When the writing is in him and the urgency is on, he’s busy at 6am and aiming for 600 words before the day starts, proper. That’s when the other job takes over yet when JD Fennell is back in the evening, he’s got the headphones on and the writing recommences. “You’re in for the kill,” he figures. “It has to consume you.”
When there’s an exceptional flow, he can push the word count over 1,000 words in a session. Such moments have been welcome because JD’s second book, The Red Storm was focused on a May 2018 release. Ideally, there was a year to get it there but life threw the unexpected stuff around and so the regimen was eight months, seven days a week, even scrimping on Xmas R&R. Still, that was just about a workable schedule ahead of the edits, revision, proofing and then an excellent visit to Clay’s where the finished book was produced and the scent of printer’s ink carried a top note of achievement.
In terms of his writing method, JD Fennell regards himself as a planner. There’s an alternative, but he’s not swayed by this. “You get people – they call them pantsers – who when they write, they look at the page and wait for inspiration. They see where it takes them. I couldn’t even possibly think about working that way. I plan because I have to work full-time. It’s tricky.”
Sleeper, his debut, came out in April 2017. The character Will Starling was active in wartime London, 1941. There was danger, espionage and loose manoeuvres. Will has survived into the new book, alongside his colleague Anna. There are covert moves in France in 1943 and a return to London to take on the insurgents. There is mention of a seemingly far-fetched piece of weaponry that was actually inspired by the inventor Nikola Tesla and his theoretical ‘death ray’. Such is the fun prerogative of an author. “I recreated and made it real,” he says. “There’s quite a big twist at the end. Those who have read it were a little shocked.”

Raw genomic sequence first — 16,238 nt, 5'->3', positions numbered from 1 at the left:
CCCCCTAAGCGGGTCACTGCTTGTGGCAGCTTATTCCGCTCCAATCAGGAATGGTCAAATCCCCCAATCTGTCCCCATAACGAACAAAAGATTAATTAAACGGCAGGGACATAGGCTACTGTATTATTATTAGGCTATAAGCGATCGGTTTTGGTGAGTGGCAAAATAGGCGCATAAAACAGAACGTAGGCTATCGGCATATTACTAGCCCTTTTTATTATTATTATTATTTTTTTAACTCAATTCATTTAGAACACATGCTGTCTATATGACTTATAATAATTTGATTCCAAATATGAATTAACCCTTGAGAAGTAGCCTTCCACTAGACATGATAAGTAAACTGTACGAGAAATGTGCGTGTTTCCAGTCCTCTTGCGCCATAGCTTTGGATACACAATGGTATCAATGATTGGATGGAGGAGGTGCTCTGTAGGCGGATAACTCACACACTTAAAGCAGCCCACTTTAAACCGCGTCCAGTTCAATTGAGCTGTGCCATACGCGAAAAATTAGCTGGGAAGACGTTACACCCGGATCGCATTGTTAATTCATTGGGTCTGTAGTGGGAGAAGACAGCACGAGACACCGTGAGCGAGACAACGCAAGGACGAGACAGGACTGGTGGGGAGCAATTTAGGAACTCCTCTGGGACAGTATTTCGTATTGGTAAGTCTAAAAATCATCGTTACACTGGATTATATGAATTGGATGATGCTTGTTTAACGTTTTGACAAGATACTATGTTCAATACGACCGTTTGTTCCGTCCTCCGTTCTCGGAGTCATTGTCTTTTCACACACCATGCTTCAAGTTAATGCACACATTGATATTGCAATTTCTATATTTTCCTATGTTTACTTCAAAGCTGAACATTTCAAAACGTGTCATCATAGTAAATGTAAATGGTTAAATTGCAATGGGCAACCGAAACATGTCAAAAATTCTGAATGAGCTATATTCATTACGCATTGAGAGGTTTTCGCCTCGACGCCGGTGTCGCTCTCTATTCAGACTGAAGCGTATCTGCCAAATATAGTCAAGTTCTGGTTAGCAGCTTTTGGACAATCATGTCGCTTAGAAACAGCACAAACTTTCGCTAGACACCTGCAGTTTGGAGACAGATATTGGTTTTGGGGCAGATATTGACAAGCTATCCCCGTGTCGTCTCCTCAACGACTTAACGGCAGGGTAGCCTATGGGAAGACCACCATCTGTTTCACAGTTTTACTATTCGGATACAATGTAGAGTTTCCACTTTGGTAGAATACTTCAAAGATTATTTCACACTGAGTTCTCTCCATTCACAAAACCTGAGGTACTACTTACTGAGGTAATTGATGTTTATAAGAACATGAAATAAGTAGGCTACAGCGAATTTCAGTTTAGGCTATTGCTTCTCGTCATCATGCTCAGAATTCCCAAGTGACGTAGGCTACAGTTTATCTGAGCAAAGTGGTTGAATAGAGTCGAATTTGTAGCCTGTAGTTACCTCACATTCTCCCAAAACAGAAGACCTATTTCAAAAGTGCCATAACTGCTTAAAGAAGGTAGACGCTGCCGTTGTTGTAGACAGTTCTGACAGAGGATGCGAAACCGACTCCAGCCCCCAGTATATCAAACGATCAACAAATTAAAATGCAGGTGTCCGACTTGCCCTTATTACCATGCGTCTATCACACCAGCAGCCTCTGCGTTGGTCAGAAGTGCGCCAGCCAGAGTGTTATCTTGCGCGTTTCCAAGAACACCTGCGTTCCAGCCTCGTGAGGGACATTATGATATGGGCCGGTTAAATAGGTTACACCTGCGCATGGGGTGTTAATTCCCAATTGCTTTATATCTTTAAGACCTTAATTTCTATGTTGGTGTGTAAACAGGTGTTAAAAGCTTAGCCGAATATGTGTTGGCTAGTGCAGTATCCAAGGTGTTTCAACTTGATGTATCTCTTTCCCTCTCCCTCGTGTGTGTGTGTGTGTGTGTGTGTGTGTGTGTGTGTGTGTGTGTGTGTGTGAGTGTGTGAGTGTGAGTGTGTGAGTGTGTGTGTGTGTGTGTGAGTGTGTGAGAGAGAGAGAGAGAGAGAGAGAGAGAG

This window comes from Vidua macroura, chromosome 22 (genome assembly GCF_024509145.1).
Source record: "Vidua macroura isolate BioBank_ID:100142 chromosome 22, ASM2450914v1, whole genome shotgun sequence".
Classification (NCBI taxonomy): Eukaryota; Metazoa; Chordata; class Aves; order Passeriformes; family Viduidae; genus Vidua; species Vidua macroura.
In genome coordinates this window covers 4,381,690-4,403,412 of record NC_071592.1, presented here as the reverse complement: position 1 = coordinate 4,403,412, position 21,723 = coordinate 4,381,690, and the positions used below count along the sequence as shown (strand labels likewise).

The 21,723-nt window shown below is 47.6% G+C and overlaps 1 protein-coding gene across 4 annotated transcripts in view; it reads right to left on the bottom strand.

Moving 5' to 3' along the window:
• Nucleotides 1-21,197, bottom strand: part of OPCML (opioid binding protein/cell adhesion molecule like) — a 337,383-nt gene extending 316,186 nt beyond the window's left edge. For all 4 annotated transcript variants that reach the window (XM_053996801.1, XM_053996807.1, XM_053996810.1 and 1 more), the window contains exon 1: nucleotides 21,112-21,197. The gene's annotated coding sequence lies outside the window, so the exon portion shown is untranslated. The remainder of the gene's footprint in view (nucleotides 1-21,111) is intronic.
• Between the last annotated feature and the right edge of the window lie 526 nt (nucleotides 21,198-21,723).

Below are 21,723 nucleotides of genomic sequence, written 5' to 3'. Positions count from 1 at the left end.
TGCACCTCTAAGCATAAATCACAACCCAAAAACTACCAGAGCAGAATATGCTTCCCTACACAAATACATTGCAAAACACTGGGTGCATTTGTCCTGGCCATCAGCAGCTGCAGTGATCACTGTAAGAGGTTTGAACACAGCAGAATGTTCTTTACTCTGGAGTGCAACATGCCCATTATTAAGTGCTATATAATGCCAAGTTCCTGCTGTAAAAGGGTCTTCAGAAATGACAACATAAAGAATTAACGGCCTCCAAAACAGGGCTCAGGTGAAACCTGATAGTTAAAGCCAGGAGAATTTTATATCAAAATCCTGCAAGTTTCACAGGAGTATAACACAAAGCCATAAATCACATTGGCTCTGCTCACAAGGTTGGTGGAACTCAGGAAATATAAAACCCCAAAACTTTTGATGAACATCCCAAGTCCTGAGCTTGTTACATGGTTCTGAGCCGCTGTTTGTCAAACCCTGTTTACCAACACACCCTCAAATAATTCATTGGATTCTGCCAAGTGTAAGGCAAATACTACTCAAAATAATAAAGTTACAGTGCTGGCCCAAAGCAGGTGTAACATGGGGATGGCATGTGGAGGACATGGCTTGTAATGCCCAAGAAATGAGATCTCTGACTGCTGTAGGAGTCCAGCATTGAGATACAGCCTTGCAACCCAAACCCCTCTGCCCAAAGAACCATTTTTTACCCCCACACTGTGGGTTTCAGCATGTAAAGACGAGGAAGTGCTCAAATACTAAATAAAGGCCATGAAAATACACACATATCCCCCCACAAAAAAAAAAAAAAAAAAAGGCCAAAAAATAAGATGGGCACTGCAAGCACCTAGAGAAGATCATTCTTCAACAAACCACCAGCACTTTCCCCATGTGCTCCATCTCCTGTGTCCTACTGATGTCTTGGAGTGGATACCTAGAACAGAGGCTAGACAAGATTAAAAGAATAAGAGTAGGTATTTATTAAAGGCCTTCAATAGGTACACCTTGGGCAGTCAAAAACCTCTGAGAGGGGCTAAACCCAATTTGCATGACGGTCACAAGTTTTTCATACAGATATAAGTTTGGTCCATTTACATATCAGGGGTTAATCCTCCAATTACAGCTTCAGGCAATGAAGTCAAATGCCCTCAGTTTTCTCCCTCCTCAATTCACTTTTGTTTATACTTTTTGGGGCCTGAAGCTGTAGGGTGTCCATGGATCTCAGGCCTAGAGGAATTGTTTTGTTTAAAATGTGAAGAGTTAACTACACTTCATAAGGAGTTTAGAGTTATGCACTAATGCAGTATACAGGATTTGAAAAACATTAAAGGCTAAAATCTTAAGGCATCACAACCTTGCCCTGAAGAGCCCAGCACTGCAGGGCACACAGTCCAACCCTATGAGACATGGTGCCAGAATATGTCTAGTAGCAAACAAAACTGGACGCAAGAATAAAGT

Belfast friends know JD as Davy Fennell. They share youthful stories of a city that seemed locked into sectarian conflict. Partly as a result, the cultural life was intense and conditioned by dark humour and random kicks. All of the subcultures connected in messy clubs like the Plaza and the Delta, where the soundtrack included Grandmaster Flash, the Sisters of Mercy, The Pogues, and the Weather Girls. Everyone mixed in. Davy’s contemporaries in those clubs included soundtrack composer and DJ David Holmes plus Therapy guitarist Andy Cairns.
“We were effectively surrounded by a lot of very creative people. Either in the way they dressed or the way they thought. It was an incredibly happy time for me. I made life-long friends there, I had so many great nights. It was a wonderful time and I still think about it a lot. It’s important to me. There must be a book there…”
Like many of that generation, Davy lit out for England, aged 19. He arrived in Brighton via Reading and was an early adopter in the tech and software industries. He signed up to a Creative Writing course at University of Sussex and left with an MA and an early draft of the Sleeper book. “l was the last person in my year to come up with something. I didn’t have a clue what to write and in the end I wrote something that I wanted to read. – A high-octane adventure. A thriller.”
There were pitches and rewrites and a useful connection at the London Book Fair in 2013. An agent was now giving him advice but his was still a step away from the DHH Literary Agency and a new imprint, the Dome Press. “Keeping the faith is a good description, because you have to have faith in yourself. For me, writing is all about storytelling and I knew I could tell a story.”
“I’m doing what I always wanted to do. I feel privileged that I’ve been published and I’ve got this second book coming out. I’m lucky and I’m happy. I would like to be in a position where I could earn a decent salary so that I could write all the time. That would be a dream. That would be success for me. It’s a pipe dream. But it can happen.”
(The Red Storm by JD Fennell is released by Dome Press on May 25)